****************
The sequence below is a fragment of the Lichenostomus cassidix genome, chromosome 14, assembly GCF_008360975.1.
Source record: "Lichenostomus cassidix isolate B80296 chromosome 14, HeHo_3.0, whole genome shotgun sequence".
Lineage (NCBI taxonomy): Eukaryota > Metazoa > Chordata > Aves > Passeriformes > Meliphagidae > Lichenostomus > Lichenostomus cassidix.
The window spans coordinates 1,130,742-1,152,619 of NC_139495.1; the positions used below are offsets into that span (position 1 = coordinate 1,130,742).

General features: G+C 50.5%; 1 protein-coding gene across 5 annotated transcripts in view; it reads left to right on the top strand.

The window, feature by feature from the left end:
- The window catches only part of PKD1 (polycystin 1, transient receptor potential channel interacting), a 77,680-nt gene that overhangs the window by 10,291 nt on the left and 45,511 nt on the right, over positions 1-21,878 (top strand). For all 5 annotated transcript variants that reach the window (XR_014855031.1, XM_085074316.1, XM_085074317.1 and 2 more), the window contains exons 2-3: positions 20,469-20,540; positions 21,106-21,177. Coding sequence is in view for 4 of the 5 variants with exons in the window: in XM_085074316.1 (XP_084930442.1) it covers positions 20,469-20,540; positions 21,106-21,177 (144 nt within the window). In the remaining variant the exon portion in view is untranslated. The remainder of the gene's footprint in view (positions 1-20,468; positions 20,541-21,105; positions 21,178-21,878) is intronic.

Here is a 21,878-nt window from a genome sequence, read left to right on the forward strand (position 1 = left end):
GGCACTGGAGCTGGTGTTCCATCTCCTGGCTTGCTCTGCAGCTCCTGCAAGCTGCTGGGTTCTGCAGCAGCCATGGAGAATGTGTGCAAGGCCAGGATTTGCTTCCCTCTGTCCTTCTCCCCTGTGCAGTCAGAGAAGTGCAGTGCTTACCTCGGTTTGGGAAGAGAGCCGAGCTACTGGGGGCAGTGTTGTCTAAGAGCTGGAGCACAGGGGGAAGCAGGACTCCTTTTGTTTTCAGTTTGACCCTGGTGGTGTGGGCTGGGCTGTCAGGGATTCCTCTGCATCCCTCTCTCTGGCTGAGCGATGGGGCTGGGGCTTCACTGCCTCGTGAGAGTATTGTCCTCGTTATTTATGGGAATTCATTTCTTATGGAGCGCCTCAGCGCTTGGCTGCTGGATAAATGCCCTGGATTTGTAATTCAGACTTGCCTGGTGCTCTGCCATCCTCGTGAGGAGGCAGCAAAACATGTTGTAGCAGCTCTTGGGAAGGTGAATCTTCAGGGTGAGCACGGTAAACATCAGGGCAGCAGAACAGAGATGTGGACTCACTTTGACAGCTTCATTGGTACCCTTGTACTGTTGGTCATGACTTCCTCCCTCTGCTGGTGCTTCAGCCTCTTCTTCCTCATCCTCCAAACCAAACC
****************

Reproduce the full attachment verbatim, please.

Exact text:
The sequence below is a fragment of the Lichenostomus cassidix genome, chromosome 14, assembly GCF_008360975.1.
Source record: "Lichenostomus cassidix isolate B80296 chromosome 14, HeHo_3.0, whole genome shotgun sequence".
Lineage (NCBI taxonomy): Eukaryota > Metazoa > Chordata > Aves > Passeriformes > Meliphagidae > Lichenostomus > Lichenostomus cassidix.
The window spans coordinates 1,130,742-1,152,619 of NC_139495.1; the positions used below are offsets into that span (position 1 = coordinate 1,130,742).

General features: G+C 50.5%; 1 protein-coding gene across 5 annotated transcripts in view; it reads left to right on the top strand.

The window, feature by feature from the left end:
- The window catches only part of PKD1 (polycystin 1, transient receptor potential channel interacting), a 77,680-nt gene that overhangs the window by 10,291 nt on the left and 45,511 nt on the right, over positions 1-21,878 (top strand). For all 5 annotated transcript variants that reach the window (XR_014855031.1, XM_085074316.1, XM_085074317.1 and 2 more), the window contains exons 2-3: positions 20,469-20,540; positions 21,106-21,177. Coding sequence is in view for 4 of the 5 variants with exons in the window: in XM_085074316.1 (XP_084930442.1) it covers positions 20,469-20,540; positions 21,106-21,177 (144 nt within the window). In the remaining variant the exon portion in view is untranslated. The remainder of the gene's footprint in view (positions 1-20,468; positions 20,541-21,105; positions 21,178-21,878) is intronic.

Here is a 21,878-nt window from a genome sequence, read left to right on the forward strand (position 1 = left end):
GGCACTGGAGCTGGTGTTCCATCTCCTGGCTTGCTCTGCAGCTCCTGCAAGCTGCTGGGTTCTGCAGCAGCCATGGAGAATGTGTGCAAGGCCAGGATTTGCTTCCCTCTGTCCTTCTCCCCTGTGCAGTCAGAGAAGTGCAGTGCTTACCTCGGTTTGGGAAGAGAGCCGAGCTACTGGGGGCAGTGTTGTCTAAGAGCTGGAGCACAGGGGGAAGCAGGACTCCTTTTGTTTTCAGTTTGACCCTGGTGGTGTGGGCTGGGCTGTCAGGGATTCCTCTGCATCCCTCTCTCTGGCTGAGCGATGGGGCTGGGGCTTCACTGCCTCGTGAGAGTATTGTCCTCGTTATTTATGGGAATTCATTTCTTATGGAGCGCCTCAGCGCTTGGCTGCTGGATAAATGCCCTGGATTTGTAATTCAGACTTGCCTGGTGCTCTGCCATCCTCGTGAGGAGGCAGCAAAACATGTTGTAGCAGCTCTTGGGAAGGTGAATCTTCAGGGTGAGCACGGTAAACATCAGGGCAGCAGAACAGAGATGTGGACTCACTTTGACAGCTTCATTGGTACCCTTGTACTGTTGGTCATGACTTCCTCCCTCTGCTGGTGCTTCAGCCTCTTCTTCCTCATCCTCCAAACCAAACC